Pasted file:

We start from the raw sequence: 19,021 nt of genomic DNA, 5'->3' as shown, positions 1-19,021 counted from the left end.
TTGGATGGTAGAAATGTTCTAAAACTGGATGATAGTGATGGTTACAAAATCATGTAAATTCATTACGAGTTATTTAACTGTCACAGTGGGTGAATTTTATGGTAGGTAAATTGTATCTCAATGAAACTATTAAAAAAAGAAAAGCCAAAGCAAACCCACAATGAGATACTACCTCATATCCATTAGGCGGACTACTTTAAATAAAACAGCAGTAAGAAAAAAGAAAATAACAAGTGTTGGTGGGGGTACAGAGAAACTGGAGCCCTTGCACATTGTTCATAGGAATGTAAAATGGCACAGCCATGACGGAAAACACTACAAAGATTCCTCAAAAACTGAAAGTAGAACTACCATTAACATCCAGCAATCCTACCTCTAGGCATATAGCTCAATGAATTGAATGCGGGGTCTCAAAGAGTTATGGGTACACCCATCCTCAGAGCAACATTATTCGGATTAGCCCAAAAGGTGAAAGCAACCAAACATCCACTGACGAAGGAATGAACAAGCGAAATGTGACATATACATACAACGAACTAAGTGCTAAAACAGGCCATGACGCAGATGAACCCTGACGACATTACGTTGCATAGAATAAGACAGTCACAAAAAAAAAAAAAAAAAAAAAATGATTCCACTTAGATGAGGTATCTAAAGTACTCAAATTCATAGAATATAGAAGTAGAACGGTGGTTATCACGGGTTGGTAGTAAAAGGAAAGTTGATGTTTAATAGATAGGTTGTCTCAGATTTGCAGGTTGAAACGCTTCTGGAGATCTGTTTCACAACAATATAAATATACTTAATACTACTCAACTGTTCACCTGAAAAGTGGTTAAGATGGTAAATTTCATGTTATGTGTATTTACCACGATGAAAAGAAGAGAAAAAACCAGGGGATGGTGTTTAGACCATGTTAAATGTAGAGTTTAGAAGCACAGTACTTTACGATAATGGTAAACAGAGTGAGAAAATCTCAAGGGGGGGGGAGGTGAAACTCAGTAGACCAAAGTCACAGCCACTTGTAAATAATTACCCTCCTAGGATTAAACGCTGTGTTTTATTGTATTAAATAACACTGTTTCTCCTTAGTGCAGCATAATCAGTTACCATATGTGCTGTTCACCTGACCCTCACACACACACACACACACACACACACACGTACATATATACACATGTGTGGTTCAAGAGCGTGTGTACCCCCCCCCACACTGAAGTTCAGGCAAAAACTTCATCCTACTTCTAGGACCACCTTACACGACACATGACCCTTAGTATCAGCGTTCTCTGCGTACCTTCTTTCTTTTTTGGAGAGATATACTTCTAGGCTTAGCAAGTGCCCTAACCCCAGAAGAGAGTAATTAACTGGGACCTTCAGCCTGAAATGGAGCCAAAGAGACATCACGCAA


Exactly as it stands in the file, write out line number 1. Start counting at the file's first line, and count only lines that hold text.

We start from the raw sequence: 19,021 nt of genomic DNA, 5'->3' as shown, positions 1-19,021 counted from the left end.